10,000 Russian immigrants could determine Kadima primaries

Livni and Mofaz have both campaigned extensively in immigrant strongholds such as Ashdod and Ashkelon.

March 25, 2012 23:40
2 minute read.
MKs call Kadima members from party headquarters

MKs call Kadima members 390. (photo credit: Courtesy)


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Kadima leadership candidates Tzipi Livni and Shaul Mofaz have been asking Russian- speaking members of the party to participate in Tuesday’s primary.

Out of some 95,000 Kadima members eligible to vote in the primary, more than 10,500 are immigrants from the former Soviet Union.

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Livni and Mofaz have both campaigned extensively in immigrant strongholds such as Ashdod and Ashkelon.

MK Marina Solodkin, who supports Livni, pointed out that a Dahaf Institute poll published on Friday found that under Livni, Kadima would take two seats away from Israel Beiteinu that the party would not win with Mofaz at the helm.

“In the last Kadima primary [in 2008], there was sympathy for Mofaz in my community, but now it is gone,” Solodkin said. “He was silent on issues that matter to us for three years while she built up a civil agenda with ideas about drafting a constitution, civil marriage and requiring IDF service.”

Solodokin predicted that Livni would win 75 to 80 percent of the Russian-speaking votes in Kadima, just as she won the backing of four out of the five Russian-speaking Kadima MKs: Solodkin, Nino Absadze, Robert Tibayev and Orit Zuaretz.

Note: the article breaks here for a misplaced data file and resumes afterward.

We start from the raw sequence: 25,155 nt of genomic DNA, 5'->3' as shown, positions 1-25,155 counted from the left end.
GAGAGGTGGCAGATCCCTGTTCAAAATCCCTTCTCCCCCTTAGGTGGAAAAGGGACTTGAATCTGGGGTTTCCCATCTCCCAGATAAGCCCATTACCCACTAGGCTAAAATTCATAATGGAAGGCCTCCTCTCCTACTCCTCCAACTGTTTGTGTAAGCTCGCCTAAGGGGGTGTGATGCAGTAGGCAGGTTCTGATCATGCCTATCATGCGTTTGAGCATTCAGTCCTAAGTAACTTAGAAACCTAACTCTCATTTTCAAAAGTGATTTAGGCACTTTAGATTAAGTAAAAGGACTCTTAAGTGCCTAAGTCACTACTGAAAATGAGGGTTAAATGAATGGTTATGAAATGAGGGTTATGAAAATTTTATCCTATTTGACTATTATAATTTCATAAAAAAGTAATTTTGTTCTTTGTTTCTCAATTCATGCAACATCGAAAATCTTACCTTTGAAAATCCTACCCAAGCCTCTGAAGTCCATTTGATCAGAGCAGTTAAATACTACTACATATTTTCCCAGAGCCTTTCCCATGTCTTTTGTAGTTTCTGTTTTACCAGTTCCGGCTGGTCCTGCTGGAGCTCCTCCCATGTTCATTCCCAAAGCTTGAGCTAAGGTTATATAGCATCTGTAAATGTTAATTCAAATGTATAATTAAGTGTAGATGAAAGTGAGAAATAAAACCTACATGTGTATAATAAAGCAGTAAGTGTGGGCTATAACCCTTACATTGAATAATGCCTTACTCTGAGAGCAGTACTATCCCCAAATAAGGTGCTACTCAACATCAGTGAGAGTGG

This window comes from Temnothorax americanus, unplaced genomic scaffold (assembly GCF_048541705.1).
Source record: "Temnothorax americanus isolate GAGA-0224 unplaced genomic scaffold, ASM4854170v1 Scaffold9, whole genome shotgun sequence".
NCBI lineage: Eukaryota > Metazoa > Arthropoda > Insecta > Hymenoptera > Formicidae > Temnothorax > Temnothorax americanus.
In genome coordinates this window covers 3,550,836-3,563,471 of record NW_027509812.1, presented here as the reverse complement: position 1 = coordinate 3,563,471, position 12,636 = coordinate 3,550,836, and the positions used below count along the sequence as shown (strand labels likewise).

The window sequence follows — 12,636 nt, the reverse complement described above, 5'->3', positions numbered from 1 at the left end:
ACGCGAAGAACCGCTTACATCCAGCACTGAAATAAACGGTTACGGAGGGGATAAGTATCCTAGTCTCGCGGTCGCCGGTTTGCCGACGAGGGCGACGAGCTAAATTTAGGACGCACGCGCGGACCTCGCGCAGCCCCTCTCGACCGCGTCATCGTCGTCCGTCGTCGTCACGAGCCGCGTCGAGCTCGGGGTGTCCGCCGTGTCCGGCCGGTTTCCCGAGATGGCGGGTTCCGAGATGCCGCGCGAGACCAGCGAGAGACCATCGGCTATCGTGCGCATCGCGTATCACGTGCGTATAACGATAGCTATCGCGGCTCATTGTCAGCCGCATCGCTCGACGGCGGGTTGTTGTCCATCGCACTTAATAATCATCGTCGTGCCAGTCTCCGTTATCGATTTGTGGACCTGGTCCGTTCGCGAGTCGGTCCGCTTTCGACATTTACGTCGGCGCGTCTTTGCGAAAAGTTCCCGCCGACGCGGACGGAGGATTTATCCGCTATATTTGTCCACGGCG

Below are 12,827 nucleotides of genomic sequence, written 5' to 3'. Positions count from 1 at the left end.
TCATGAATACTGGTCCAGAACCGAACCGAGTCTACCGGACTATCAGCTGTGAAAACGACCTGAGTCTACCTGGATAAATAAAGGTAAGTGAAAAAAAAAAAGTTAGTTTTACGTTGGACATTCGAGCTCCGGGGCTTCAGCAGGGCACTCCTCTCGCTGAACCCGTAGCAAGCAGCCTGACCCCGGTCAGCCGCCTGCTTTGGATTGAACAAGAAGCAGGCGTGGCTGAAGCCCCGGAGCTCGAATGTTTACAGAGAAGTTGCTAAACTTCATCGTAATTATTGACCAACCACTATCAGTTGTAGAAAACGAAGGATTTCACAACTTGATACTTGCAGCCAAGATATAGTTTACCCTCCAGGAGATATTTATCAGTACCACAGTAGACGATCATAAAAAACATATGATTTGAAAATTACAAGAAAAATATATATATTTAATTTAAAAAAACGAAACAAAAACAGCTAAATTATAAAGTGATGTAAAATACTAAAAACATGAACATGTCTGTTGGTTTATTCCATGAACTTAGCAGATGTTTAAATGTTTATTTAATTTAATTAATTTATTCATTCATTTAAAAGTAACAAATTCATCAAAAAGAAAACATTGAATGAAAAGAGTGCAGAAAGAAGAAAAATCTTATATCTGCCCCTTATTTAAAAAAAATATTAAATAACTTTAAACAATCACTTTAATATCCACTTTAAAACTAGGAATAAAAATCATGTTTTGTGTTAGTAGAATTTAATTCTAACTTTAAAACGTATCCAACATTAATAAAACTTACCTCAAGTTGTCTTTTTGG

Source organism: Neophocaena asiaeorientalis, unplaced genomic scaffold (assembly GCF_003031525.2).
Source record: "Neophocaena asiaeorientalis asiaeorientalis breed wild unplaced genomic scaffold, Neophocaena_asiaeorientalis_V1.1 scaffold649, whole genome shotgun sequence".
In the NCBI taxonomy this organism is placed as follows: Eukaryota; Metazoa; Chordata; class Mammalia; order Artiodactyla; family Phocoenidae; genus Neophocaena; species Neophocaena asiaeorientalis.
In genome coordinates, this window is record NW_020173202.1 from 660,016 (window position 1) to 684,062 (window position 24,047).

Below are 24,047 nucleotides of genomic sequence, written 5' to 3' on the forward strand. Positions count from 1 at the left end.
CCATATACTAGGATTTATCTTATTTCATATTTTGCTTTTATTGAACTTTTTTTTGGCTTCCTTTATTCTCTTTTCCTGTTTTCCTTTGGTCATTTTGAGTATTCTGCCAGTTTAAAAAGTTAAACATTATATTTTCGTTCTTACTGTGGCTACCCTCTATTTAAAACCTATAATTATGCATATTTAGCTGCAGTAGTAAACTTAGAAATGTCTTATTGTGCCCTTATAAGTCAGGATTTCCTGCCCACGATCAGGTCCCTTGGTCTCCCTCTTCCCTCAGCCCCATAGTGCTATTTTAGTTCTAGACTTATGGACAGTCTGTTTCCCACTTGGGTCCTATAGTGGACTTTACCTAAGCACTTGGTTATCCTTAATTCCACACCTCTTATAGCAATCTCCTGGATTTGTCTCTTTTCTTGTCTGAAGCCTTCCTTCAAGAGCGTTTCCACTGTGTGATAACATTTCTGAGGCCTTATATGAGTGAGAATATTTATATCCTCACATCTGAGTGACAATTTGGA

The only Russian-speaking Kadima MK who backs Mofaz, Yulia Shamalov Berkovich, questioned Solodkin’s numbers and those of Dahaf.


“That poll is the biggest joke I have heard recently,” she said.

“Israeli Russian-speakers are right-wing. She took Kadima as left as possible. There is no chance that Israeli Russianspeakers will choose Livni over [Israel Beiteinu chairman] Liberman. Only Mofaz, who is a security man with experience, can really compete for us.”

Shamalov Berkovich said Russian-speakers were resentful of Livni for being “the worst immigrant absorption minister Israel ever had.”

“She was born with a silver spoon in her mouth, so she couldn’t relate to us,” she said.

There is no count in Kadima of immigrants from English- speaking countries who are eligible to vote in the primary.

Two Anglos ran unsuccessfully for Knesset seats with the party in 2008: Gila Waksman, who was raised in Australia, and Rumi Zonder- Kislev, who holds a Canadian passport.

An immigrant to Israel from England, who chose to remain nameless due to the sensitivity of his profession, said he joined the party a year ago because of its centrist ideology. He said he would come back to Israel from a trip to England just to vote.

“I’ve always considered voting an important political value,” he said.

“Kadima may be on its last legs after this election, but I still think it’s important to register my vote. I’m an unenthusiastic voter, but voting is important.”

He said he did not believe Livni was a good opposition leader. But he decided to vote for her anyway because of his disdain for Mofaz.

“I can’t vote for Mofaz because I don’t want Kadima to be Likud lite,” he said. “I don’t like the way he left Likud after saying he would stay. And I don’t think putting ex-military men at the top of the political system is a healthy thing.”

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